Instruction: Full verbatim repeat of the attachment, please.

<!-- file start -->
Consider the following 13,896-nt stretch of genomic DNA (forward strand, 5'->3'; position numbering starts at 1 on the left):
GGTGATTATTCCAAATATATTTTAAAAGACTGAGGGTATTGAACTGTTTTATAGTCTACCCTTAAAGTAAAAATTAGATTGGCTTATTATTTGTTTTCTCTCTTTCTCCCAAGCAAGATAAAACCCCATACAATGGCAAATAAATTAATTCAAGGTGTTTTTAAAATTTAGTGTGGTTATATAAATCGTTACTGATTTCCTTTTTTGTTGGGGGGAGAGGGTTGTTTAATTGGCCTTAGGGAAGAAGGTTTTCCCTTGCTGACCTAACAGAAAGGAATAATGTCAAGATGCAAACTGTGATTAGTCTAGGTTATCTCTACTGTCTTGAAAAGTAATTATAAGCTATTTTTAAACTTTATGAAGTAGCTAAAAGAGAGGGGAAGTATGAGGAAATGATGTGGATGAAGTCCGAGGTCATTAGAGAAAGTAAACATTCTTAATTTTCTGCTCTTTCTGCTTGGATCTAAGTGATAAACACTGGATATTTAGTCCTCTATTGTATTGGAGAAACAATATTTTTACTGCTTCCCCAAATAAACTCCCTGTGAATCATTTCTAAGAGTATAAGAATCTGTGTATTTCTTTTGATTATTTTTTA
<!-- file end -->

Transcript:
Consider the following 13,896-nt stretch of genomic DNA (forward strand, 5'->3'; position numbering starts at 1 on the left):
GGTGATTATTCCAAATATATTTTAAAAGACTGAGGGTATTGAACTGTTTTATAGTCTACCCTTAAAGTAAAAATTAGATTGGCTTATTATTTGTTTTCTCTCTTTCTCCCAAGCAAGATAAAACCCCATACAATGGCAAATAAATTAATTCAAGGTGTTTTTAAAATTTAGTGTGGTTATATAAATCGTTACTGATTTCCTTTTTTGTTGGGGGGAGAGGGTTGTTTAATTGGCCTTAGGGAAGAAGGTTTTCCCTTGCTGACCTAACAGAAAGGAATAATGTCAAGATGCAAACTGTGATTAGTCTAGGTTATCTCTACTGTCTTGAAAAGTAATTATAAGCTATTTTTAAACTTTATGAAGTAGCTAAAAGAGAGGGGAAGTATGAGGAAATGATGTGGATGAAGTCCGAGGTCATTAGAGAAAGTAAACATTCTTAATTTTCTGCTCTTTCTGCTTGGATCTAAGTGATAAACACTGGATATTTAGTCCTCTATTGTATTGGAGAAACAATATTTTTACTGCTTCCCCAAATAAACTCCCTGTGAATCATTTCTAAGAGTATAAGAATCTGTGTATTTCTTTTGATTATTTTTTA